Movie Review: It’s Ape-pocalypse time in “Dawn of the Planet of the Apes”

3stars2ape“Dawn of the Planet of the Apes” is an action-packed epic, a moving sci-fi allegory rendered in broad, lush strokes by the latest state of the computer animator’s art.
Yes, you will believe a chimp can talk, ride a horse and fire a machine gun. These evolved animated apes have fur with feeling, expressive faces, fangs and eyes that show them well on their way to being human. “Dawn” illustrates the accelerating pace of improvements to CGI as these apes — with performances built around motion-capture-suited actors Andy Serkis and Toby Kebbell among others — in sequences so dazzling your jaw will drop.
It’s all in service of an utterly conventional story, however, one you’ll be three steps ahead of even if you have no memories of the ’70s “Apes” movie (“Battle for the Planet of the Apes”) this is largely based on. If you’ve ever seen a cavalry-vs.-Indians Western, a war movie built around pacifist efforts that ask “Can’t we all just get along?”, you’ll see this genre piece’s plot twists coming.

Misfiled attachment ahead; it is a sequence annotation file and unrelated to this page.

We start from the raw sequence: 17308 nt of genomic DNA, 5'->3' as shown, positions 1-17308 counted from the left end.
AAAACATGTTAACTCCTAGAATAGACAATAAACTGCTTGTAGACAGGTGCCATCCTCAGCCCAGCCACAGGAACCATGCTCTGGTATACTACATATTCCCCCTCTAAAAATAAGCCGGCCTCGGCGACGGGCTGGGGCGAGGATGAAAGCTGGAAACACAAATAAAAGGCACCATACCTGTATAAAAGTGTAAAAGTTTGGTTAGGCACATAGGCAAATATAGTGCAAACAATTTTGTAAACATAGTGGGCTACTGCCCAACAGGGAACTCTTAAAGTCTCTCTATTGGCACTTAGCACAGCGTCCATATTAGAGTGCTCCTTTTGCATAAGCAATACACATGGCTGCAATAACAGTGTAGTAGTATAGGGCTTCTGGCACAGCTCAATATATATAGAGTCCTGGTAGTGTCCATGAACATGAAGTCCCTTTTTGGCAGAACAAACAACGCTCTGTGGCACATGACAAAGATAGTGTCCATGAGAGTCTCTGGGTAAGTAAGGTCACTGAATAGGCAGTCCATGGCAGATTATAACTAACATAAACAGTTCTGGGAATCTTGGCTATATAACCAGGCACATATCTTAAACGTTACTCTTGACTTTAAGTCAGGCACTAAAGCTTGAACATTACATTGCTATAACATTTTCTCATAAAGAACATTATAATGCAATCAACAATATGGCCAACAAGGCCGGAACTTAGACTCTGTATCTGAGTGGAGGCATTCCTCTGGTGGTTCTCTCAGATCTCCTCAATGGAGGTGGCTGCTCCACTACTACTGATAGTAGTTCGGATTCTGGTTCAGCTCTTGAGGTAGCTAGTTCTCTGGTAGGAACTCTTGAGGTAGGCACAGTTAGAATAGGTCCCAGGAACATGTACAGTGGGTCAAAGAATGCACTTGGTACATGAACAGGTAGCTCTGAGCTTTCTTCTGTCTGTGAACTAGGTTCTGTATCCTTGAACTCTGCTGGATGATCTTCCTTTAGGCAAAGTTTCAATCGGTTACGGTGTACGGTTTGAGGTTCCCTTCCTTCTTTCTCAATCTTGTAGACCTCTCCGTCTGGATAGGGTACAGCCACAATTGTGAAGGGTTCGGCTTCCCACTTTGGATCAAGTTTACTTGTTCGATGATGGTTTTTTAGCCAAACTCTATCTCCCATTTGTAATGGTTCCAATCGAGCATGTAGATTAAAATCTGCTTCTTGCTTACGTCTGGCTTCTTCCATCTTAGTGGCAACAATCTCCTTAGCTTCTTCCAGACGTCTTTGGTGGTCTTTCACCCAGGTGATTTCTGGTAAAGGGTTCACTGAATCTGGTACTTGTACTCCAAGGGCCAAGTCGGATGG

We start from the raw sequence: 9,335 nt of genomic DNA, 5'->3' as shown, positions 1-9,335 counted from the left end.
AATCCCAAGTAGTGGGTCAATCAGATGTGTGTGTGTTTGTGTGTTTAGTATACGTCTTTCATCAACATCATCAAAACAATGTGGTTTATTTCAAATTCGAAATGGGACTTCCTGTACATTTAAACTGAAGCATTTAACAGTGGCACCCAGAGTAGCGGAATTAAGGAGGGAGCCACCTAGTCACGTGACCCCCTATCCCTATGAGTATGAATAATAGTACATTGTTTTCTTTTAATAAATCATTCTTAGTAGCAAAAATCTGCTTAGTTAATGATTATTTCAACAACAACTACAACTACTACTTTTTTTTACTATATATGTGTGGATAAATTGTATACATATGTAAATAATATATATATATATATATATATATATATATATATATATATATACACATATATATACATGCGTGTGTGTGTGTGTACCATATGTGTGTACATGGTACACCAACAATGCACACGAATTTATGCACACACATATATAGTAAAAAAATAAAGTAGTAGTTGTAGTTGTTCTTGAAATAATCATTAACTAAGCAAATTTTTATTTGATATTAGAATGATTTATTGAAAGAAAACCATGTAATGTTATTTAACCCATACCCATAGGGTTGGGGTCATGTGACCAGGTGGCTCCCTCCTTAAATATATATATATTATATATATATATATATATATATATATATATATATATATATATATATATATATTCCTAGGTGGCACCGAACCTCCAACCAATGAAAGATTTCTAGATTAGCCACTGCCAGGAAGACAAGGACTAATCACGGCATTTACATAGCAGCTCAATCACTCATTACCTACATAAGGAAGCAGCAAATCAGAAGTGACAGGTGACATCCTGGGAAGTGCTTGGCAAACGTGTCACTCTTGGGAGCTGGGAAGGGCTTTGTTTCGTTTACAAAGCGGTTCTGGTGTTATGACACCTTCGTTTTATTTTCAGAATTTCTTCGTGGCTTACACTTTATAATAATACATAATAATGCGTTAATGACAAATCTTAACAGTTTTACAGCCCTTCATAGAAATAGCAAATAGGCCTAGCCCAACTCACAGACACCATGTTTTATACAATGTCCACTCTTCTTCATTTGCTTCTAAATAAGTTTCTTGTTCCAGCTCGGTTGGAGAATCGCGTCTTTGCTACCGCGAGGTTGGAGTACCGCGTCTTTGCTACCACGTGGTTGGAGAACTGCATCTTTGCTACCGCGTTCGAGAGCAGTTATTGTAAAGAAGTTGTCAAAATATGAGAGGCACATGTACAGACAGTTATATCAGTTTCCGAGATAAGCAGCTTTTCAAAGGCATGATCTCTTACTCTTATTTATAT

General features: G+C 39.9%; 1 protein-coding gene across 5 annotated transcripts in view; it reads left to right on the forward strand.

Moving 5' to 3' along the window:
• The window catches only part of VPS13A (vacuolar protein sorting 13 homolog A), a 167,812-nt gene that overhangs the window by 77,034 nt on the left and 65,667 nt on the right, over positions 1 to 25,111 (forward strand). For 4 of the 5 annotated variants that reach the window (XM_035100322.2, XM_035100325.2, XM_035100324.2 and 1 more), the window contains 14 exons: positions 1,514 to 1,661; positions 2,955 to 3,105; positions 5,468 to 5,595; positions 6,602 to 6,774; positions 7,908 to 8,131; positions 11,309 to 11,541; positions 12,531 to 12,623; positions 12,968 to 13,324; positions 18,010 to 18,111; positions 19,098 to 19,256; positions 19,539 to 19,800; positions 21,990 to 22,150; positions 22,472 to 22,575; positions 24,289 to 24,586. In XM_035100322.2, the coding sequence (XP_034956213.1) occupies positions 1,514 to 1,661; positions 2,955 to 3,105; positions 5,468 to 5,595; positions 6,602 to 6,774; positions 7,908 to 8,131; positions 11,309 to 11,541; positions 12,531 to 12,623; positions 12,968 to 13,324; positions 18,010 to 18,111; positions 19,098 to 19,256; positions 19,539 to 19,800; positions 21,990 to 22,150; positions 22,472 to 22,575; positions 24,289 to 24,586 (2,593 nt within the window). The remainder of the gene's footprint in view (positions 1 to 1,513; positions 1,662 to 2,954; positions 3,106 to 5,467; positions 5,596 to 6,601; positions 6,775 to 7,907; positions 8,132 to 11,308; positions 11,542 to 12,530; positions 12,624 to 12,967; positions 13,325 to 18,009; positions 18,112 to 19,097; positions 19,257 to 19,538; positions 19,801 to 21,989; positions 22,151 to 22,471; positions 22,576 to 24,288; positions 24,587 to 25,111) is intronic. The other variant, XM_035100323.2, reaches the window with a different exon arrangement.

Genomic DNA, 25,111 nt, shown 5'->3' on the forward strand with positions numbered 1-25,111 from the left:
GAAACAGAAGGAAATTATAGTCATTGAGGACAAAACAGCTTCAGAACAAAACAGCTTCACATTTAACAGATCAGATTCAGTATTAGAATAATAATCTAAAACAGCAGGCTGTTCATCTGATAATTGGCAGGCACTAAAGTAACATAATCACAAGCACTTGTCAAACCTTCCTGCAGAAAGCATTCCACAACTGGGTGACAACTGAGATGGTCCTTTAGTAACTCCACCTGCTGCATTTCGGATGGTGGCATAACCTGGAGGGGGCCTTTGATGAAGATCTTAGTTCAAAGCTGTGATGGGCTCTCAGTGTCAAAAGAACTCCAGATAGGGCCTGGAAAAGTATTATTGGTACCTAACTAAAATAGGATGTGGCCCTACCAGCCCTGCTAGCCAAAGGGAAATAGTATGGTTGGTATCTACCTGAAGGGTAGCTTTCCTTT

In a brisk opening credits sequence, we see the world’s collapse post-“Rise of the Planet of the Apes.” “The Simian Flu” felled much of the human race, snippets of newscasts from around the world tell us. Few survived.
Meanwhile, the first scientifically-evolved ape Caesar (Serkis) has led his tribe into the Muir Woods, where they’ve built a village, mastered fire, SSL (Simian Sign Language) and horseback riding, isolated and safe from human interference.
“Humans destroyed each other,” Caesar counsels. So apes must live by a higher code.
“Ape not kill ape.”
Then some humans, led by the curious and compassionate Malcolm (Jason Clarke) encounter the colony. Caesar strikes a pose at the head of his legions, and the humans, even though they’re armed to the teeth, tremble. The Ape in Chief doesn’t stutter when he issues an order to the intruders.
Of course, the humans have need of something within ape territory. Dreyfus (Gary Oldman) is ready to arm the troops and invade. But Malcolm, his Centers for Disease Control girlfriend (Keri Russell) and sketch-pad happy son (Kodi Smit-McPhee) are given a couple of days to work out a treaty, get the electrical power back on and save humans and apes from what is sure to be a bloody war.
Director Matt “Cloverfield” Reeves and his team make good use of 3D space as we see apes swinging through real trees in the Muir Woods, and by power lines through digitally-rendered ruins of San Francisco, including the Golden Gate Bridge.